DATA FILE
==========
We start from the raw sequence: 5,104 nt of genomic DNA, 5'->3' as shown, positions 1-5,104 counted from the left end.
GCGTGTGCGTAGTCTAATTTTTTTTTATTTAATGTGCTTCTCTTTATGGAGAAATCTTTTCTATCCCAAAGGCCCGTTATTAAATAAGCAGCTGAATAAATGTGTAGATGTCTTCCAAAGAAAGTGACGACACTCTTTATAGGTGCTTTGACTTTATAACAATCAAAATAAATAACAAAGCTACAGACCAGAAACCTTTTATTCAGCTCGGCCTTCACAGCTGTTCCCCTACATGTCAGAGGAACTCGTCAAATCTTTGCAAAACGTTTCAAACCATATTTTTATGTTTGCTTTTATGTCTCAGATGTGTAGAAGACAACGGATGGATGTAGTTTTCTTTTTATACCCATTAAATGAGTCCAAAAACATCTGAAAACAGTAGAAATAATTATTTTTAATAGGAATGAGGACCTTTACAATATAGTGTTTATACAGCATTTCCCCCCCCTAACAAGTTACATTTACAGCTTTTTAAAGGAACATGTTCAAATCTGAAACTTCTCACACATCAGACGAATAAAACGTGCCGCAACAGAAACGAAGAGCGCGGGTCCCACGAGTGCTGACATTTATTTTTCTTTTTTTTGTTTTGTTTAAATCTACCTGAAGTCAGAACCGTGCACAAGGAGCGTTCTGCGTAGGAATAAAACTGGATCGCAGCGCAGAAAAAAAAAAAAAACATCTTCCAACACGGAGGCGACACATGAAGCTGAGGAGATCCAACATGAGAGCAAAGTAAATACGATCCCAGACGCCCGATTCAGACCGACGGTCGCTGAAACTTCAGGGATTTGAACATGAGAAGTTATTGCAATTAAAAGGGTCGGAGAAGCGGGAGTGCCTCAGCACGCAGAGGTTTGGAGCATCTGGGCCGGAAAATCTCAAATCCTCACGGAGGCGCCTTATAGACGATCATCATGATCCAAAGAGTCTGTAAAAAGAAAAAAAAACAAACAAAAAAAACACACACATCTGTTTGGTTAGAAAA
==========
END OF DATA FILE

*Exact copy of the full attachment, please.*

We start from the raw sequence: 5,104 nt of genomic DNA, 5'->3' as shown, positions 1-5,104 counted from the left end.
GCGTGTGCGTAGTCTAATTTTTTTTTATTTAATGTGCTTCTCTTTATGGAGAAATCTTTTCTATCCCAAAGGCCCGTTATTAAATAAGCAGCTGAATAAATGTGTAGATGTCTTCCAAAGAAAGTGACGACACTCTTTATAGGTGCTTTGACTTTATAACAATCAAAATAAATAACAAAGCTACAGACCAGAAACCTTTTATTCAGCTCGGCCTTCACAGCTGTTCCCCTACATGTCAGAGGAACTCGTCAAATCTTTGCAAAACGTTTCAAACCATATTTTTATGTTTGCTTTTATGTCTCAGATGTGTAGAAGACAACGGATGGATGTAGTTTTCTTTTTATACCCATTAAATGAGTCCAAAAACATCTGAAAACAGTAGAAATAATTATTTTTAATAGGAATGAGGACCTTTACAATATAGTGTTTATACAGCATTTCCCCCCCCTAACAAGTTACATTTACAGCTTTTTAAAGGAACATGTTCAAATCTGAAACTTCTCACACATCAGACGAATAAAACGTGCCGCAACAGAAACGAAGAGCGCGGGTCCCACGAGTGCTGACATTTATTTTTCTTTTTTTTGTTTTGTTTAAATCTACCTGAAGTCAGAACCGTGCACAAGGAGCGTTCTGCGTAGGAATAAAACTGGATCGCAGCGCAGAAAAAAAAAAAAAACATCTTCCAACACGGAGGCGACACATGAAGCTGAGGAGATCCAACATGAGAGCAAAGTAAATACGATCCCAGACGCCCGATTCAGACCGACGGTCGCTGAAACTTCAGGGATTTGAACATGAGAAGTTATTGCAATTAAAAGGGTCGGAGAAGCGGGAGTGCCTCAGCACGCAGAGGTTTGGAGCATCTGGGCCGGAAAATCTCAAATCCTCACGGAGGCGCCTTATAGACGATCATCATGATCCAAAGAGTCTGTAAAAAGAAAAAAAAACAAACAAAAAAAACACACACATCTGTTTGGTTAGAAAA